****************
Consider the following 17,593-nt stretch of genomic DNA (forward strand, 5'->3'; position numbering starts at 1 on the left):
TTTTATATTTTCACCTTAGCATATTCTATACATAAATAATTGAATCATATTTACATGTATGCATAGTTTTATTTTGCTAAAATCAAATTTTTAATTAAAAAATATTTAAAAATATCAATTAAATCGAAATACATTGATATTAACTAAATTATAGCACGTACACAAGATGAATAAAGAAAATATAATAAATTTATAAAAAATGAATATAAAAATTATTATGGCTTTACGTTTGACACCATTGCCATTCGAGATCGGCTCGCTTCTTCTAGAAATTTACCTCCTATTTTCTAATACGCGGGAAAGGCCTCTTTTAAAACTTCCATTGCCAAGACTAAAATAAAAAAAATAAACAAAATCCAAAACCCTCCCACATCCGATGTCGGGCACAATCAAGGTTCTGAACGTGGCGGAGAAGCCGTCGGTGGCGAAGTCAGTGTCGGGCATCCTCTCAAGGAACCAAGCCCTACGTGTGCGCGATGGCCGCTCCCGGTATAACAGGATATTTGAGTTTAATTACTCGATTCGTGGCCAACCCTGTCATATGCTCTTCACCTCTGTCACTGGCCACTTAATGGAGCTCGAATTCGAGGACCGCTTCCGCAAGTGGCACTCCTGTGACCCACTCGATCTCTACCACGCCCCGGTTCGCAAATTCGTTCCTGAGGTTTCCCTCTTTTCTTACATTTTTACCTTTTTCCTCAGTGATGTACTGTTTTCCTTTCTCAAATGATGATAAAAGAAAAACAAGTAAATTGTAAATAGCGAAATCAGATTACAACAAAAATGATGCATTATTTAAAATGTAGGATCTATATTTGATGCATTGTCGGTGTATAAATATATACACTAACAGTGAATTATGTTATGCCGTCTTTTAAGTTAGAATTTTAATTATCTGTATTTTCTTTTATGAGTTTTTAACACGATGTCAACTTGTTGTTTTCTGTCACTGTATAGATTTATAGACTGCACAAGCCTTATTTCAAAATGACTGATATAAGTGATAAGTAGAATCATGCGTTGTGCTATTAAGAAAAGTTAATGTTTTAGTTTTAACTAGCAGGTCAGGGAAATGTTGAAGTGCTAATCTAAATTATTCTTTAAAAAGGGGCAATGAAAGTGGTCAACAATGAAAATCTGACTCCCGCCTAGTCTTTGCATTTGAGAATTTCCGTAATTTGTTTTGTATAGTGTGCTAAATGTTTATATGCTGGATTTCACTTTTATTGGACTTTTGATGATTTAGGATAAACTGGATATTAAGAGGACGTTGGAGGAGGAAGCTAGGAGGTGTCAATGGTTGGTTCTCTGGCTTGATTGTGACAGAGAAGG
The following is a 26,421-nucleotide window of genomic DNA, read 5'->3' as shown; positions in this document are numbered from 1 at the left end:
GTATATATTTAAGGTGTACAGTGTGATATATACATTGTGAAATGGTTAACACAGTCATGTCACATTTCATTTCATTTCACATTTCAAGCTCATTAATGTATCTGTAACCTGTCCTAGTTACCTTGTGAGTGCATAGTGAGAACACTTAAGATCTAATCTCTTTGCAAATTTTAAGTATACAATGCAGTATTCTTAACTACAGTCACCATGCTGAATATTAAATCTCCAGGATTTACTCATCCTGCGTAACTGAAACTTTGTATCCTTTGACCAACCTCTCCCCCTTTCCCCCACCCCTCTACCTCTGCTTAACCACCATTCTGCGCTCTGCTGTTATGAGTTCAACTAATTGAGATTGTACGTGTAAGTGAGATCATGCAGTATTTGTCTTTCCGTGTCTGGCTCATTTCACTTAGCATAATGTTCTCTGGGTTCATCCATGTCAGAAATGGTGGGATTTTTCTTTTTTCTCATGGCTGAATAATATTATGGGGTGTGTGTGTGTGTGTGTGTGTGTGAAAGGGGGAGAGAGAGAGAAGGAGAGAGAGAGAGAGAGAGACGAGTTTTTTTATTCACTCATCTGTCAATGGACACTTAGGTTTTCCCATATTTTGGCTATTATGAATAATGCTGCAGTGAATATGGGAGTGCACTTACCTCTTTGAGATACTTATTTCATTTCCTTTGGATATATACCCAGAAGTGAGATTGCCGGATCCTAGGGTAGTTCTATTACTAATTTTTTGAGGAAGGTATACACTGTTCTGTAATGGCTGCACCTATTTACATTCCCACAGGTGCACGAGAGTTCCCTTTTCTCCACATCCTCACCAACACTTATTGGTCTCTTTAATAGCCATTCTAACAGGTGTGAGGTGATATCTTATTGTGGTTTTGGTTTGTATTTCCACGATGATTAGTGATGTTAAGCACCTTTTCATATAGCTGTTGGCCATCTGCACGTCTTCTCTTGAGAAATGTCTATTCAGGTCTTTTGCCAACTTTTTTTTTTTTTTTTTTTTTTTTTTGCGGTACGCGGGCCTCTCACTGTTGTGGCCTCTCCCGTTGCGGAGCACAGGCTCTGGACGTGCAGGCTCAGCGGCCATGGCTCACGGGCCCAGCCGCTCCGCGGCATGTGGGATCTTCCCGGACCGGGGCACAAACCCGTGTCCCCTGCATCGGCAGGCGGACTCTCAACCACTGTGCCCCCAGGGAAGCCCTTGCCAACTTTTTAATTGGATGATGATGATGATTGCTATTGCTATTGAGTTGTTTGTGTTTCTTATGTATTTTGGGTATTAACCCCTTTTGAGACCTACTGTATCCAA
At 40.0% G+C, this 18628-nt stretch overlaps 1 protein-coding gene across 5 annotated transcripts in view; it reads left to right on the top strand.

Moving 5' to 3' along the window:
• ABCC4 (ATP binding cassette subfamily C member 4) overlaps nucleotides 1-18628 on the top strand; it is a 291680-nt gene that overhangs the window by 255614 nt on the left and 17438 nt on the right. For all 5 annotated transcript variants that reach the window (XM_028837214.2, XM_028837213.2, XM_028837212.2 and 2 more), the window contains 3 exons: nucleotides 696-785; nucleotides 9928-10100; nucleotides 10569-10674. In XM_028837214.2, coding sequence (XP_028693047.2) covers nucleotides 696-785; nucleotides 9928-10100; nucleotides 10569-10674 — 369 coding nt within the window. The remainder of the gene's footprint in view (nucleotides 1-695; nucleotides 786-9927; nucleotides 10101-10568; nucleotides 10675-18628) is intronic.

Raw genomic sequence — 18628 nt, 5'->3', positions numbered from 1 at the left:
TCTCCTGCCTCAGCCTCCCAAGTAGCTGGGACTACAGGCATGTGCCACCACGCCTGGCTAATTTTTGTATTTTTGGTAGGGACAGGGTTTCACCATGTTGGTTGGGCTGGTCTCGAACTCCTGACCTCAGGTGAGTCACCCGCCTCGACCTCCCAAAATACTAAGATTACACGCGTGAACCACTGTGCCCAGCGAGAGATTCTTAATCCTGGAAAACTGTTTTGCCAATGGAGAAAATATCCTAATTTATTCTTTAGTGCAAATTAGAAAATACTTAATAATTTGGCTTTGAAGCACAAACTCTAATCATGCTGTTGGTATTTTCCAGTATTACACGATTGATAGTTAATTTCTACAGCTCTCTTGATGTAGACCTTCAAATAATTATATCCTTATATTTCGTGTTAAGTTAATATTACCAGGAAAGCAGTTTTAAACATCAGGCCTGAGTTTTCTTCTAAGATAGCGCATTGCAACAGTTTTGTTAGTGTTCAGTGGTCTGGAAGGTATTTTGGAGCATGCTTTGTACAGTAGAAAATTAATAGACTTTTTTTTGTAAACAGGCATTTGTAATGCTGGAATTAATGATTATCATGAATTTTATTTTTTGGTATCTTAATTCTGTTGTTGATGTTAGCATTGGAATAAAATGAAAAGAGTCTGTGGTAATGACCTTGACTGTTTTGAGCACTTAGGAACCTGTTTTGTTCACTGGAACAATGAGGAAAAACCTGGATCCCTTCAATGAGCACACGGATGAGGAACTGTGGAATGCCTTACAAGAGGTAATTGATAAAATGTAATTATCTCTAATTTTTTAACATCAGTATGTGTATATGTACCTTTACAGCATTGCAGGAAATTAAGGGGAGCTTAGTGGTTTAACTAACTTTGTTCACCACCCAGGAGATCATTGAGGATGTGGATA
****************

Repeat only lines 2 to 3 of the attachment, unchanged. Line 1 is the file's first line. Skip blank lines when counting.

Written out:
TTTTATATTTTCACCTTAGCATATTCTATACATAAATAATTGAATCATATTTACATGTATGCATAGTTTTATTTTGCTAAAATCAAATTTTTAATTAAAAAATATTTAAAAATATCAATTAAATCGAAATACATTGATATTAACTAAATTATAGCACGTACACAAGATGAATAAAGAAAATATAATAAATTTATAAAAAATGAATATAAAAATTATTATGGCTTTACGTTTGACACCATTGCCATTCGAGATCGGCTCGCTTCTTCTAGAAATTTACCTCCTATTTTCTAATACGCGGGAAAGGCCTCTTTTAAAACTTCCATTGCCAAGACTAAAATAAAAAAAATAAACAAAATCCAAAACCCTCCCACATCCGATGTCGGGCACAATCAAGGTTCTGAACGTGGCGGAGAAGCCGTCGGTGGCGAAGTCAGTGTCGGGCATCCTCTCAAGGAACCAAGCCCTACGTGTGCGCGATGGCCGCTCCCGGTATAACAGGATATTTGAGTTTAATTACTCGATTCGTGGCCAACCCTGTCATATGCTCTTCACCTCTGTCACTGGCCACTTAATGGAGCTCGAATTCGAGGACCGCTTCCGCAAGTGGCACTCCTGTGACCCACTCGATCTCTACCACGCCCCGGTTCGCAAATTCGTTCCTGAGGTTTCCCTCTTTTCTTACATTTTTACCTTTTTCCTCAGTGATGTACTGTTTTCCTTTCTCAAATGATGATAAAAGAAAAACAAGTAAATTGTAAATAGCGAAATCAGATTACAACAAAAATGATGCATTATTTAAAATGTAGGATCTATATTTGATGCATTGTCGGTGTATAAATATATACACTAACAGTGAATTATGTTATGCCGTCTTTTAAGTTAGAATTTTAATTATCTGTATTTTCTTTTATGAGTTTTTAACACGATGTCAACTTGTTGTTTTCTGTCACTGTATAGATTTATAGACTGCACAAGCCTTATTTCAAAATGACTGATATAAGTGATAAGTAGAATCATGCGTTGTGCTATTAAGAAAAGTTAATGTTTTAGTTTTAACTAGCAGGTCAGGGAAATGTTGAAGTGCTAATCTAAATTATTCTTTAAAAAGGGGCAATGAAAGTGGTCAACAATGAAAATCTGACTCCCGCCTAGTCTTTGCATTTGAGAATTTCCGTAATTTGTTTTGTATAGTGTGCTAAATGTTTATATGCTGGATTTCACTTTTATTGGACTTTTGATGATTTAGGATAAACTGGATATTAAGAGGACGTTGGAGGAGGAAGCTAGGAGGTGTCAATGGTTGGTTCTCTGGCTTGATTGTGACAGAGAAGG
The following is a 26,421-nucleotide window of genomic DNA, read 5'->3' as shown; positions in this document are numbered from 1 at the left end: